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Siva Kalyan


Bachelor of Asia-Pacific Studies (Honours (First Class), Japanese Linguistics), Australian National University, 2011


Title: From "psychologically plausible" to "psychologically testable": Profile determinacy, focal prominence, and scanning in Cognitive Grammar

My thesis aims to show that the semantic descriptions of grammatical constructions proposed in Ronald Langacker's framework of Cognitive Grammar can be experimentally verified. In particular, I investigate four types of constructions:

  • Finite complementation (e.g. I know that she left); sentences of this type are presumed to denote the same event as the first verb (in this case, a state of 'knowing' rather than a process of 'leaving')
  • Three-participant clauses (e.g. She gave the boy a book/She gave a book to the boy); the first object in each construction is analysed as the secondary topic, and the second object as the tertiary topic
  • Existential constructions (e.g. A book is on the table/There is a book on the table); in the first clause-type, the topic is said to be the located object (the book), whereas in the second clause-type, the topic is said to be the "scope of attention" (the scene as a whole, including both the book and the table)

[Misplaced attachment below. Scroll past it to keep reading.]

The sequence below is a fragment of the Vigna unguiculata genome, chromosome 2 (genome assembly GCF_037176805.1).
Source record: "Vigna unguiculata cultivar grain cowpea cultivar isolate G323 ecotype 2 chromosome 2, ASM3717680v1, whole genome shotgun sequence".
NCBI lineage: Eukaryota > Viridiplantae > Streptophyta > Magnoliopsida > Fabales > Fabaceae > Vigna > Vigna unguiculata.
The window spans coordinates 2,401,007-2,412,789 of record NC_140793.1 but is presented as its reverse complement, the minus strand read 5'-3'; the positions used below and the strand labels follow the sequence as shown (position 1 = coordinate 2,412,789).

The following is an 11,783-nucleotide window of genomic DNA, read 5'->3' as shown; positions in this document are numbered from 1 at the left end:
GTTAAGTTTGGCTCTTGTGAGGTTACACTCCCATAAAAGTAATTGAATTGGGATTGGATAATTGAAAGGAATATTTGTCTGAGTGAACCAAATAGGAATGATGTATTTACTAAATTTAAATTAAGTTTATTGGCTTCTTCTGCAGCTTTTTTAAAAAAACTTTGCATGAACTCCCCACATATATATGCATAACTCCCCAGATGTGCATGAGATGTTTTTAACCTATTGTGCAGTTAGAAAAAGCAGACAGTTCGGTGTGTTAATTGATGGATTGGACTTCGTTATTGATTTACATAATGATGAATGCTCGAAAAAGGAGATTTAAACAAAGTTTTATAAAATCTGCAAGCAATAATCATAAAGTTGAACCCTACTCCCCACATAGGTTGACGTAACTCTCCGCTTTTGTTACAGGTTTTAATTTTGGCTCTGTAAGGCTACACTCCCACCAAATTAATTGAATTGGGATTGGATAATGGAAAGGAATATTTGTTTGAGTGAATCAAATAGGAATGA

• Non-finite clausal complements (e.g. She made him wipe the table, as opposed to She said he wiped the table); in the former, the denoted event is said to be "summarily scanned", i.e. visualised like a multiple-exposure photograph, as opposed to a video (as in the latter sentence, which exemplifies "sequential scanning")

I attempt to formulate these descriptions in psychological terms, and use a variety of experimental techniques (questionnaires, production experiments, and reaction-time studies) to test them. The goal is not simply to provide support for particular semantic analyses, but to provide a set of empirical methods by which such analyses may be reliably arrived at.


Prof. Ewa Dąbrowska (primary)
Dr Andriy Myachykov (secondary)
Dr James Street (tertiary)

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Faculty of Arts, Design & Social Sciences
Northumbria University
The Glenamara Centre
Lipman Building, room 127
Newcastle upon Tyne

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